The Rationale For Staging A Play
September 2, 2009
Is it enough to stage a play because it seems socially or politically expedient to do so? Or should the fact that a particular drama reflects the times we live in be just part of the rationale behind mounting a production? All too often, it seems to me, producers and directors make programming decisions based solely on this criteria with little consideration for other equally important factors such as whether the play really suits their company's mission, mandate and/or aesthetic approach.
As a result, audiences are fed a lot of half-baked classics, put on simply because the playwright's anti-war sentiments, commentary on race relations, representation of transgender politics.
At yesterday evening's performance of Clifford Odets' 1934
drama, Awake and Sing!, however, I was reminded that social and political prescience can make for a very effective night out at the theatre. But it has to be married to great acting, a powerful mise-en-scene and mounted with an eye to the mission and audience of the company in question in order to truly succeed.
Awake and Sing! is pretty clichéd and hackneyed at this point. It's themes (the breakdown of the American Dream, the rise of anti-capitalist thinking, the dissolution of the family unit, the generation gap, sexual politics etc) and characters (the domineering mother, the milquetoast father, the smart-talking card shark, the upstanding youth, the grandfather from the shtetl etc) have been seen on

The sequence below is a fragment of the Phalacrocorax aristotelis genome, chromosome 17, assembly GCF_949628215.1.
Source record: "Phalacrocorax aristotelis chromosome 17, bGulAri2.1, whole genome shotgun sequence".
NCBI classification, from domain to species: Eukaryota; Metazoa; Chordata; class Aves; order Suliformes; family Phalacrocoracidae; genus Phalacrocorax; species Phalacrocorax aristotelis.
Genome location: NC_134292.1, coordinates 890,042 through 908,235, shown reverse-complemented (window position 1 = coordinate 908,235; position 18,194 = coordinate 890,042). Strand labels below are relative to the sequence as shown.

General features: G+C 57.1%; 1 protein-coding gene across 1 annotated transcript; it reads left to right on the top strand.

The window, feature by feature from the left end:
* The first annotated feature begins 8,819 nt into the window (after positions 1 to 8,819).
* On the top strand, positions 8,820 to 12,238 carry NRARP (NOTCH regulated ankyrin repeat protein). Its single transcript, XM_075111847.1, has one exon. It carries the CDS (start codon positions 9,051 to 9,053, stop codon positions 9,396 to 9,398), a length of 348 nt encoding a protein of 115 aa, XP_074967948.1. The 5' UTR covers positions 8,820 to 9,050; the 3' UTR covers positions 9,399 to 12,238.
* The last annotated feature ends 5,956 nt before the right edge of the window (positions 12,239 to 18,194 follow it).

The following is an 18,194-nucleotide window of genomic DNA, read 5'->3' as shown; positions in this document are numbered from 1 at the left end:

American stages many times before Odets came along and many, many times since. But Odets has a wonderful way of developing his characters to their full. When brought to life by Aurora Theatre's crack cast, they dance with humanity. We can't help but feel drawn in to their lives as melodramatic as they seem. Couple the strong performances with Joy Carlin's even-keeled and taut direction, and the play keeps us engrossed thoughout.
Awake and Sing! is also a great choice for Aurora. The play suits the theatre's intimate, deep-cut apron performance space. It also tells a story to which many of the company's audience members can relate. The cast of characters skews on the older side, as does the Aurora crowd at this point. Some of them probably remember growing up around the time that the play is set.
As a result, Odets' play puts across its political and social messages with expediency. But we never feel like we're being bashed over the head with morality. The reasons for staging the play are clear. But they never supersede the experience of engaging with it at the artistic level.